Selected Stories of Sait Faik Abasiyanik.pdf

Selected Stories of Sait Faik Abasiyanik.pdf


Sait Faik Abasiyanik was born in Adapazari in 1906 and died of cirrhosis in Istanbul in 1954. He wrote twelve books of short stories, two novels, and a book of poetry. His stories celebrate the natural world and trace the plight of iconic characters in society: ancient coffeehouse proprietors and priests, dream-addled fishermen adn poets of the Princes' Isles, lovers and wandering minstrels of another time. Many stories are loosely autobiographical and deal with Sait Faik's frustration with social convention, the relentless pace of westernization, and the slow but steady ethnic cleansing of his city. His fluid, limpid surfaces might seem to be in keeping with the restrictions that the architects of the new Republic placed on language and culture, but the truth lies in their dark, subversive undercurrents.

Sait Faik donated his estate to the Daruşafaka foundation for orphans, and this foundation has since been committed to promoting his work. His former family home on Burgazada was recently restored, and now functions as a museum honoring his life and work. He is still greatly revered: Turkey's most prestigious short story award carries his name and nearly every Turk knows by heart a line or a story by Sait Faik.

Sait Faik's career marked a fascinating moment in Turkish culture in the 1930s and 40s when the secular, post-Ottoman sensibility placed new demands on the writing of literature. Turkish critics and readers regard him as their finest short story writer, a Turkish Chekhov. While Sait Faik was a talented poet, he preferred the mode of fiction, and his intuitive sense for poetry pervades his stories. Like Chekhov, Sait Faik's characters come to life on the page--we meet Armenian fishermen, Greek Orthodox priests, and the disillusioned and disenfranchised, their complicated emotions, thoughts, and conditions, without ever compromising the full range of their humanity.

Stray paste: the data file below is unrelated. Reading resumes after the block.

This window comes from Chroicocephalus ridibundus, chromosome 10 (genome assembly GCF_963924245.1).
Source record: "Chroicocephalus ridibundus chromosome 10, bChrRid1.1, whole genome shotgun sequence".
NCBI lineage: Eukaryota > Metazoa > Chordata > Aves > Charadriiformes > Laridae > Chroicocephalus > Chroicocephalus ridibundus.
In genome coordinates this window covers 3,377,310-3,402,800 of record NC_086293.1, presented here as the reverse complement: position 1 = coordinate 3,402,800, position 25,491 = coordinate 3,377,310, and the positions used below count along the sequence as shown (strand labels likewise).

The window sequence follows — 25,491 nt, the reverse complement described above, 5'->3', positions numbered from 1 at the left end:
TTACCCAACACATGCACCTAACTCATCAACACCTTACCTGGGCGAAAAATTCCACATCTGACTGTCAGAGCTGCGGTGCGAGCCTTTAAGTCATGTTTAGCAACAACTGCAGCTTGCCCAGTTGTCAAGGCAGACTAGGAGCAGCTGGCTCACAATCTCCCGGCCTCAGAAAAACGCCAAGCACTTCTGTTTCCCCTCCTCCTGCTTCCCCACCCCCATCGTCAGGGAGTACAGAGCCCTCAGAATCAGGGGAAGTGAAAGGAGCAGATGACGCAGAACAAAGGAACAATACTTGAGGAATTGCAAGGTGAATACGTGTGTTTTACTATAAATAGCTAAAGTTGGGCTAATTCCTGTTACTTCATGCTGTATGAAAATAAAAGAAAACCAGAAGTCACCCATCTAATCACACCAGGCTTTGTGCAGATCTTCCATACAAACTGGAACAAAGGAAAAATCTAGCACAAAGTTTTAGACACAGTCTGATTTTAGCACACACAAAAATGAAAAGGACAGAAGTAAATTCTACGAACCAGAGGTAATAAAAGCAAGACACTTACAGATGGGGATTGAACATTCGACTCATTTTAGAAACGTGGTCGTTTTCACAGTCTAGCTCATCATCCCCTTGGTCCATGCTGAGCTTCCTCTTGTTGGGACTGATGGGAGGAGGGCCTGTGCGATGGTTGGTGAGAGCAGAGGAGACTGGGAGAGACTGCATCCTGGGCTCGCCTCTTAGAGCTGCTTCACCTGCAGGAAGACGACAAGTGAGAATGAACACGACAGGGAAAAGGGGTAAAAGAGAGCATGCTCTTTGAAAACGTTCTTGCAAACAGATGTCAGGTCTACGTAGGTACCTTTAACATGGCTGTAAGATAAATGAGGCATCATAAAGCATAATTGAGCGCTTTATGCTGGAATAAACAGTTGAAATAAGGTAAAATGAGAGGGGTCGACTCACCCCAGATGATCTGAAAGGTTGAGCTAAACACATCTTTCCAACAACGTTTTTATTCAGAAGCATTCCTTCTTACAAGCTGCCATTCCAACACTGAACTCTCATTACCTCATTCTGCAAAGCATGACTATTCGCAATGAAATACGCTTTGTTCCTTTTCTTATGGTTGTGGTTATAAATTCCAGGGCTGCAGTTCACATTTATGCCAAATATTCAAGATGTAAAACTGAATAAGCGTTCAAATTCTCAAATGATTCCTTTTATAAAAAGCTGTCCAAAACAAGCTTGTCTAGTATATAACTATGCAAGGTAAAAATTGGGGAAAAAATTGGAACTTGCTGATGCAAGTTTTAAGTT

About the Translators:

Alex Dawe has co-translated with Maureen Freely Tanpinar's The Time Regulation Institute, for which he won a PEN/Heim Translation Fund Grant. Maureen Freely is an American journalist, novelist, professor, and translator. She is a contributor to The Guardian, The Independent, and Cornucopia, and is the author of The Life of the Party and The Other Rebecca. She is best known for having translated Orhan Pamuk's recent novels: The Black Book, Snow, The Museum of Innocence, and others.


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